HOLLAND: (As Brian) No, I gave up that idea because you are...

THOMPSON: (As Irene) I never objected to having...

HOLLAND: (As Brian) [expletive] damn it. Irene, I'm not talking about Clare....

THOMPSON: (As Irene) Because it seems to me...

HOLLAND: (As Brian) ...And I'm not talking about a trip. I am talking about leaving this country for good.

THOMPSON: (As Irene) ...Because it seems to me you are a lot less content with what you've got when she's not here.

KHALID: Seems like Irene's reality has totally changed as a result of Clare's presence, that Clare being around has caused her to doubt her marriage, her ability to parent her Black sons, her general place in society. Who is the one who, in the end, is most damaged in this story?

NEGGA: Interesting. Well, I mean, Clare is a fully fleshed woman in her own right, but she certainly is a disabling disruption. But actually, it's a necessity in Clare's presence that propels Irene to really sort of hold a mirror up to herself because it feels like this is the first time that Irene has really sort of looked at herself so nakedly. But she's doing it through the prism of this sort of love and friendship, isn't it? You're sort of repelled and attracted in equal measure, and you're not entirely sure what exactly repels you and what exactly attracts you. But there's something animal about it.

Clare really is - she's such a radical force. I mean, when she says things like, you know, motherhood isn't all it's cracked up to be, I mean, that's a radical sort of point of view that even now is quite shocking to many. But then I can't imagine how shocking it must have been because, you know, that's where women were expected to get their life's satisfaction - from being a carer and taking care of others. And that's especially so women of color. And Clare sort of represents that kick against the system. And that's what makes her so brilliant and a delight to play, really, because her very existence as a Black woman passing for white is a radical threat to the establishment and that the white supremacy is the status quo. And passing was a very precarious situation to put oneself in. It wasn't this sort of, oh, I'm going off to be white now and have a fabulous life. People have called it a chosen exile or self-exile. But it was really motivated a lot by class, by poverty and about access to opportunities which were otherwise denied.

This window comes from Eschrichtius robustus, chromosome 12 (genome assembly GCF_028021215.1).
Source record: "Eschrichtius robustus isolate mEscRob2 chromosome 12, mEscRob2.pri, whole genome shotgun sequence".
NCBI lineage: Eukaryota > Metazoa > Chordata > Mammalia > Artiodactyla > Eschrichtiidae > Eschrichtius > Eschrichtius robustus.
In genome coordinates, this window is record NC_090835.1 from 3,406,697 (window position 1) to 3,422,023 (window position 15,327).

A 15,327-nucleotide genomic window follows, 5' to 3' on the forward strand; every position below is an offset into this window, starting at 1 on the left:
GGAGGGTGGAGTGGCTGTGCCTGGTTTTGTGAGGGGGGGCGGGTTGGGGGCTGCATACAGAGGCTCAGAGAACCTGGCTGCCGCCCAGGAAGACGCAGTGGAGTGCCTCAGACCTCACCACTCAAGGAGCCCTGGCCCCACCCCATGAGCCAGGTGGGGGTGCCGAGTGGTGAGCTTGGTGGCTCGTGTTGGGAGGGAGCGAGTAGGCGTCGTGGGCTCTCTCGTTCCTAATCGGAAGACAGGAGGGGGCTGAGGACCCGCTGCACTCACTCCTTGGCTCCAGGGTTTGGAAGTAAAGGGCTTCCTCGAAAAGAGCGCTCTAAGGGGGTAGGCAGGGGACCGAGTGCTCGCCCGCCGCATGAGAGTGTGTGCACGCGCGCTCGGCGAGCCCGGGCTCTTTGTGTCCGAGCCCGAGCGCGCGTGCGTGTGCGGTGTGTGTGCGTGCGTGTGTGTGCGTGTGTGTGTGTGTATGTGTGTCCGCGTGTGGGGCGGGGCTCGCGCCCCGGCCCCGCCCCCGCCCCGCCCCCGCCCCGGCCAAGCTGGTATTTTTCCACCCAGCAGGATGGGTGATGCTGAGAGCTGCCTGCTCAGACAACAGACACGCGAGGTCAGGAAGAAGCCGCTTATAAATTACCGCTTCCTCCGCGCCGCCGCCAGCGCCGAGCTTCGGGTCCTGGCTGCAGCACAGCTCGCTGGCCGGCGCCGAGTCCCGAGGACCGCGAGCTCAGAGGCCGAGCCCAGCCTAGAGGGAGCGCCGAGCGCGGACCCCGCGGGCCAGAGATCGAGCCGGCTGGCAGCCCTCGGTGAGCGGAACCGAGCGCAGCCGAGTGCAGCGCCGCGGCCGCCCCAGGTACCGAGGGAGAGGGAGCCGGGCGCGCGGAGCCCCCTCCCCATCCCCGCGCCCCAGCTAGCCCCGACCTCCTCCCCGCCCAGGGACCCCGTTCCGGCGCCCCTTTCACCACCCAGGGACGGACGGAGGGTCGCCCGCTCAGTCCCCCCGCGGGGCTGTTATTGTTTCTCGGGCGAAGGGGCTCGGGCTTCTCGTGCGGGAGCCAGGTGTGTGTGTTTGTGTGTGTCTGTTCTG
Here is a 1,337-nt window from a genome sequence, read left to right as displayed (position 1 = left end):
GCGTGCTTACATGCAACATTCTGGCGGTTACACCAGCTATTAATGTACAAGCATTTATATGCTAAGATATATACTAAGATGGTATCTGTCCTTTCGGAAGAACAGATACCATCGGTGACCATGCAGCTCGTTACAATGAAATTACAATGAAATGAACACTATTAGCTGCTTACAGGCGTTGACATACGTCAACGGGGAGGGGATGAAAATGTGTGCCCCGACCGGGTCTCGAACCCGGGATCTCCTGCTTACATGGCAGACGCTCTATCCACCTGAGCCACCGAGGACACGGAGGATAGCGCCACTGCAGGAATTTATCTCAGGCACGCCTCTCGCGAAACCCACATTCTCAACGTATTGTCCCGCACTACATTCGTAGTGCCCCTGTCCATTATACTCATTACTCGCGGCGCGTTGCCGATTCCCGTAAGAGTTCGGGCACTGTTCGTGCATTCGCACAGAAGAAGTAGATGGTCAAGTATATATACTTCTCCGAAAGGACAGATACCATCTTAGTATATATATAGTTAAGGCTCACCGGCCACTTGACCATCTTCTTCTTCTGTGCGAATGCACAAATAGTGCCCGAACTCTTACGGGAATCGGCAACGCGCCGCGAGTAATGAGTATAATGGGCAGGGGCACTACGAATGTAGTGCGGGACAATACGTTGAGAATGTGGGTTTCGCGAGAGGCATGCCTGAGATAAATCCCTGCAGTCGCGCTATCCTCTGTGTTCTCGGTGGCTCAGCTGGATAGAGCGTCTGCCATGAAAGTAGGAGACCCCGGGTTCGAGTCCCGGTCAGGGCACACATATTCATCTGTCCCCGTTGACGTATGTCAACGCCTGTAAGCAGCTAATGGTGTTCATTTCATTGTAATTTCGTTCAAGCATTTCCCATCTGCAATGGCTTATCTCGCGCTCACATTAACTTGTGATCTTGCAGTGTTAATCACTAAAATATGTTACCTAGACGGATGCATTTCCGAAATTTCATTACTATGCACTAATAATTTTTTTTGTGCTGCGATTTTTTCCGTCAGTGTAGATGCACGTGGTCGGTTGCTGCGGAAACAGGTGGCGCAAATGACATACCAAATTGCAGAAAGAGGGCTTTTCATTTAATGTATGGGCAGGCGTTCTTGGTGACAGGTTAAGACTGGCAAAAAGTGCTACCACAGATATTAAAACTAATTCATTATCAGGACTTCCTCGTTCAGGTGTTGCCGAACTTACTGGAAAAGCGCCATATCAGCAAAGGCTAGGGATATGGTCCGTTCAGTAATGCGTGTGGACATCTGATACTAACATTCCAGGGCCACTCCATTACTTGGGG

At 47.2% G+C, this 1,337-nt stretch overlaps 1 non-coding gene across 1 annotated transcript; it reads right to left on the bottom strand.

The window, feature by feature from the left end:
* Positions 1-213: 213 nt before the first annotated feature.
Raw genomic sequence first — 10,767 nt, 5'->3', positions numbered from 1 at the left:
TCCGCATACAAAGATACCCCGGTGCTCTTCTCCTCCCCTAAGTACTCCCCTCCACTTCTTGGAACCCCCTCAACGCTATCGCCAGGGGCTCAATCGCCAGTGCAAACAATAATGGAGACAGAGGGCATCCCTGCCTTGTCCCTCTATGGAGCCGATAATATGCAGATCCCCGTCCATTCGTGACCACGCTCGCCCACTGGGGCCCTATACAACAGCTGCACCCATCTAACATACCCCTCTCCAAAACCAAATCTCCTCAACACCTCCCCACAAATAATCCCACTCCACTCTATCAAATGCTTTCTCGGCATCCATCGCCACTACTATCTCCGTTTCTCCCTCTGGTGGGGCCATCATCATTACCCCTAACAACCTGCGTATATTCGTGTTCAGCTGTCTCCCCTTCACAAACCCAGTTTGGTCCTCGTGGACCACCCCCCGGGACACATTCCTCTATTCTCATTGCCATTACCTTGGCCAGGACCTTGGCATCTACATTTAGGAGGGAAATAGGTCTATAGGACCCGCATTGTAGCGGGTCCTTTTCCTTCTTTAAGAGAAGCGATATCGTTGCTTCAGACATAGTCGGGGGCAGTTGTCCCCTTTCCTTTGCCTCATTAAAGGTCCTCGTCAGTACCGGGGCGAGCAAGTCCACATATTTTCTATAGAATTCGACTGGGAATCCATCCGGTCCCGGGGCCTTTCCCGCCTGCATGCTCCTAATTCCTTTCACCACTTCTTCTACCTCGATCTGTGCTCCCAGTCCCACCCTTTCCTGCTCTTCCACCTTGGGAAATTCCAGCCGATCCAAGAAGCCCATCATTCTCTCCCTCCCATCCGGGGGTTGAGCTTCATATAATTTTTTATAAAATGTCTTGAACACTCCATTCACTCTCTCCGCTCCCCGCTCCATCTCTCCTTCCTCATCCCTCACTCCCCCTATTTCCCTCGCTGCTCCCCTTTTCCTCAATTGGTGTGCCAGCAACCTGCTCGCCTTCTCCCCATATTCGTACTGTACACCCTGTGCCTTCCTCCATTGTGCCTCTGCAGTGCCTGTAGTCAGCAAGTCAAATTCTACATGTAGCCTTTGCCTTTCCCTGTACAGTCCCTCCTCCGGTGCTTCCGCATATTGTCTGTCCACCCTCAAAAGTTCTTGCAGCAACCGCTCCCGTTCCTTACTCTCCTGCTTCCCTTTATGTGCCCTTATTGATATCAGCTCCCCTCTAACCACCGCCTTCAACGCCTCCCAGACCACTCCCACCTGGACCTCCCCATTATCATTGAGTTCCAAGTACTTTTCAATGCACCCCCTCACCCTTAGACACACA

KHALID: The film deconstructs this idea of passing privilege in a historical context. Do you feel like there is a relevance, though, in 2021?

NEGGA: Oh, definitely. And I think, you know, whether I like it or not, I've definitely benefited being a lighter-skinned Black actress. You know, I mean, it's been explicit. You know, you go in for the part of the best friend, and there's like - and everyone there is, you know, light-skinned Black woman. And you realize, oh, this is the part where they get the minority in for. And it's - but let's make them as white-adjacent as possible, so they're more palatable. Those things are things that, you know, we're starting to talk about because they need to be undermined because they're not right.

KHALID: Ruth Negga is a star of Netflix's new film "Passing" Ruth, thank you so much for taking the time. Really appreciate it.

NEGGA: Thank you for speaking with me.

(SOUNDBITE OF MUSIC) Transcript provided by NPR, Copyright NPR.